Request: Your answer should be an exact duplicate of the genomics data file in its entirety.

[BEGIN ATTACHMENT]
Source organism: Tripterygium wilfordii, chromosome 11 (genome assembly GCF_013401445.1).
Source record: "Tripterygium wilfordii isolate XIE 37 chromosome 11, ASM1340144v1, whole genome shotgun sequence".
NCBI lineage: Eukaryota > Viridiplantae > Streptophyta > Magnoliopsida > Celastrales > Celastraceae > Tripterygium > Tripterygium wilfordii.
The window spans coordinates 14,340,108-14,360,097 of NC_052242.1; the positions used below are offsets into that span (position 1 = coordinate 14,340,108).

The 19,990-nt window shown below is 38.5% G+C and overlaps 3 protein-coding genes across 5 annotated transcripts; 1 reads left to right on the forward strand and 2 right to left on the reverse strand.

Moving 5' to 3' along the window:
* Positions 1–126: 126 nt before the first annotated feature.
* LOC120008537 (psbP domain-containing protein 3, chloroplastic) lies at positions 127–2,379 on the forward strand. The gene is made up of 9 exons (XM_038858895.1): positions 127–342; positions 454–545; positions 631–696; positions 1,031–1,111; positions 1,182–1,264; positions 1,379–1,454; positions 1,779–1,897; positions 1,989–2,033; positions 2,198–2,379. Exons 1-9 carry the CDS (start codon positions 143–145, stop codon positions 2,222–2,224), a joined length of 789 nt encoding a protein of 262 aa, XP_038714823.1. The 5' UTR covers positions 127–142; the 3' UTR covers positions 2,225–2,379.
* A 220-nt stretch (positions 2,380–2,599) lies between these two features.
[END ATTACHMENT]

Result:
Source organism: Tripterygium wilfordii, chromosome 11 (genome assembly GCF_013401445.1).
Source record: "Tripterygium wilfordii isolate XIE 37 chromosome 11, ASM1340144v1, whole genome shotgun sequence".
NCBI lineage: Eukaryota > Viridiplantae > Streptophyta > Magnoliopsida > Celastrales > Celastraceae > Tripterygium > Tripterygium wilfordii.
The window spans coordinates 14,340,108-14,360,097 of NC_052242.1; the positions used below are offsets into that span (position 1 = coordinate 14,340,108).

The 19,990-nt window shown below is 38.5% G+C and overlaps 3 protein-coding genes across 5 annotated transcripts; 1 reads left to right on the forward strand and 2 right to left on the reverse strand.

Moving 5' to 3' along the window:
* Positions 1–126: 126 nt before the first annotated feature.
* LOC120008537 (psbP domain-containing protein 3, chloroplastic) lies at positions 127–2,379 on the forward strand. The gene is made up of 9 exons (XM_038858895.1): positions 127–342; positions 454–545; positions 631–696; positions 1,031–1,111; positions 1,182–1,264; positions 1,379–1,454; positions 1,779–1,897; positions 1,989–2,033; positions 2,198–2,379. Exons 1-9 carry the CDS (start codon positions 143–145, stop codon positions 2,222–2,224), a joined length of 789 nt encoding a protein of 262 aa, XP_038714823.1. The 5' UTR covers positions 127–142; the 3' UTR covers positions 2,225–2,379.
* A 220-nt stretch (positions 2,380–2,599) lies between these two features.